Early Latin and late Latin

Michèle FRUYT

University of Paris-Sorbonne (Paris 4)

1. The heterogeneity of late Latin texts

The late Latin texts present us with particular difficulties, since they demonstrate wide heterogeneity on both diastratic and stylistic levels. This is partly due to the growing divergence between the spontaneous, everyday language of illiterate speakers – the majority of the population – and the other levels of language, such as the everyday language of literate speakers and, a fortiori, the elegant written language of the most literary authors. The highest degree of literariness in late Latin is illustrated by numerous poetical texts (e.g. Claudius Claudianus around 400 AD, Dracontius and Apollinaris Sidonius in the 5th century AD) as well as by artistic and sometimes even artificial prose (e.g. Tertullian 3rd century AD). While these texts are clearly far removed from the contemporary, spontaneous language of the time, the lowest level, everyday language of the illiterate people, remains beyond our field of observation.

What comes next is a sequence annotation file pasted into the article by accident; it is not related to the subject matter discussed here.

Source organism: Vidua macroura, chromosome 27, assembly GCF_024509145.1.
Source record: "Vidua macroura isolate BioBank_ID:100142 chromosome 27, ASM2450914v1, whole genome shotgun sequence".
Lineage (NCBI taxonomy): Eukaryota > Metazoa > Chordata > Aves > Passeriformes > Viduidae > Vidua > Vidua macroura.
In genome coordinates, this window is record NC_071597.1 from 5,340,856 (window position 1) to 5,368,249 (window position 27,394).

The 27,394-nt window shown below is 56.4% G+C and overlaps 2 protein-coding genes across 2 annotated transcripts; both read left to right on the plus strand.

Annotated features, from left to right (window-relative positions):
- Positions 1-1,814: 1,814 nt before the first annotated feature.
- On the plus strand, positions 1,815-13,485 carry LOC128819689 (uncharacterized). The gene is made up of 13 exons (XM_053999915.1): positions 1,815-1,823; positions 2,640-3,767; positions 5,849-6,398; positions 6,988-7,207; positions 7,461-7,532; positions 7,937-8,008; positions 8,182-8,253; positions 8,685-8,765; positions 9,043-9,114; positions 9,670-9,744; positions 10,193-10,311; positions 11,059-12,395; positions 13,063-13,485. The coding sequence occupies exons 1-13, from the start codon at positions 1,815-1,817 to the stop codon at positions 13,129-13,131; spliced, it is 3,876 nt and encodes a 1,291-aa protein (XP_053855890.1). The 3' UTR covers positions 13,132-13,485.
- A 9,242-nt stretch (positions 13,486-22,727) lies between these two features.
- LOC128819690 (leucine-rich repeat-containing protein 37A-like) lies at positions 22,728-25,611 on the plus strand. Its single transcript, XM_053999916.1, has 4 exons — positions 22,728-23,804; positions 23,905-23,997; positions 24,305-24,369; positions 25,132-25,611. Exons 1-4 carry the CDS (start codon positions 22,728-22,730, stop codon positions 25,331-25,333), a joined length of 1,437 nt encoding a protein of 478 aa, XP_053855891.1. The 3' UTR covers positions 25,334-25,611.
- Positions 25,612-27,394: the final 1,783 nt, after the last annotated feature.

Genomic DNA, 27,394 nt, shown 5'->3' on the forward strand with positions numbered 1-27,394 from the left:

In a given late Latin text, it is difficult to distinguish between those elements that reflect the contemporary language i.e. the common, structural linguistic features of the time that are shared by the whole linguistic community, and those that are specific to the style of the author, i.e. both his individual style and the features of his writing that derive from a given literary genre. These stylistic factors are very important in the late Latin texts, whose chronological order they often contradict. Some later features of Latin may often be attested in an earlier author, while a later author may be conservative in his vocabulary, syntax, morphology and his respect for classical grammar.

Retour à l’Introduction ou Retour au plan ou Aller au §2